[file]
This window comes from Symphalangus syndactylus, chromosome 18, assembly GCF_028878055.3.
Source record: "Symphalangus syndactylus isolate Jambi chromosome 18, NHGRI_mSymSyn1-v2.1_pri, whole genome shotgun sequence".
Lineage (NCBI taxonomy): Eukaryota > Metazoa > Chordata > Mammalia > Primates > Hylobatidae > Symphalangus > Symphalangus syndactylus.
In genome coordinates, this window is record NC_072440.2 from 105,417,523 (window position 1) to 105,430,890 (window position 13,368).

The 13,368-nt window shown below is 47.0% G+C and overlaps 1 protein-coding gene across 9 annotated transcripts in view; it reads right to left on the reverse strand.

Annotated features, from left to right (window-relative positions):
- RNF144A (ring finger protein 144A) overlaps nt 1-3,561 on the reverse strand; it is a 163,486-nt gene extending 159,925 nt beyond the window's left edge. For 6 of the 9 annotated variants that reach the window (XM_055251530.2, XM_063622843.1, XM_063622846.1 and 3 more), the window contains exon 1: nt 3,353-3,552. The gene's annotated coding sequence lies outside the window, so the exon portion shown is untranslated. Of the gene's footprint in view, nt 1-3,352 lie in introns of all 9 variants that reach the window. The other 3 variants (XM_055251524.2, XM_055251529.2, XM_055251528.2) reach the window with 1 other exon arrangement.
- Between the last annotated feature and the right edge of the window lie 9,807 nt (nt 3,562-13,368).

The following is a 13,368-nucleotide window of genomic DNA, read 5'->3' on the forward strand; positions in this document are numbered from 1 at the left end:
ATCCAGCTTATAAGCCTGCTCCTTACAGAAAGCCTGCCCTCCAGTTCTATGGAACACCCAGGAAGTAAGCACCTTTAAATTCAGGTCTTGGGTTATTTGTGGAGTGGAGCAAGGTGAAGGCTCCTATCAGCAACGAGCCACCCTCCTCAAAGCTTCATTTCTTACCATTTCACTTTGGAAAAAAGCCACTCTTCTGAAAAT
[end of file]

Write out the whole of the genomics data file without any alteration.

This window comes from Symphalangus syndactylus, chromosome 18, assembly GCF_028878055.3.
Source record: "Symphalangus syndactylus isolate Jambi chromosome 18, NHGRI_mSymSyn1-v2.1_pri, whole genome shotgun sequence".
Lineage (NCBI taxonomy): Eukaryota > Metazoa > Chordata > Mammalia > Primates > Hylobatidae > Symphalangus > Symphalangus syndactylus.
In genome coordinates, this window is record NC_072440.2 from 105,417,523 (window position 1) to 105,430,890 (window position 13,368).

The 13,368-nt window shown below is 47.0% G+C and overlaps 1 protein-coding gene across 9 annotated transcripts in view; it reads right to left on the reverse strand.

Annotated features, from left to right (window-relative positions):
- RNF144A (ring finger protein 144A) overlaps nt 1-3,561 on the reverse strand; it is a 163,486-nt gene extending 159,925 nt beyond the window's left edge. For 6 of the 9 annotated variants that reach the window (XM_055251530.2, XM_063622843.1, XM_063622846.1 and 3 more), the window contains exon 1: nt 3,353-3,552. The gene's annotated coding sequence lies outside the window, so the exon portion shown is untranslated. Of the gene's footprint in view, nt 1-3,352 lie in introns of all 9 variants that reach the window. The other 3 variants (XM_055251524.2, XM_055251529.2, XM_055251528.2) reach the window with 1 other exon arrangement.
- Between the last annotated feature and the right edge of the window lie 9,807 nt (nt 3,562-13,368).

The following is a 13,368-nucleotide window of genomic DNA, read 5'->3' on the forward strand; positions in this document are numbered from 1 at the left end:
ATCCAGCTTATAAGCCTGCTCCTTACAGAAAGCCTGCCCTCCAGTTCTATGGAACACCCAGGAAGTAAGCACCTTTAAATTCAGGTCTTGGGTTATTTGTGGAGTGGAGCAAGGTGAAGGCTCCTATCAGCAACGAGCCACCCTCCTCAAAGCTTCATTTCTTACCATTTCACTTTGGAAAAAAGCCACTCTTCTGAAAAT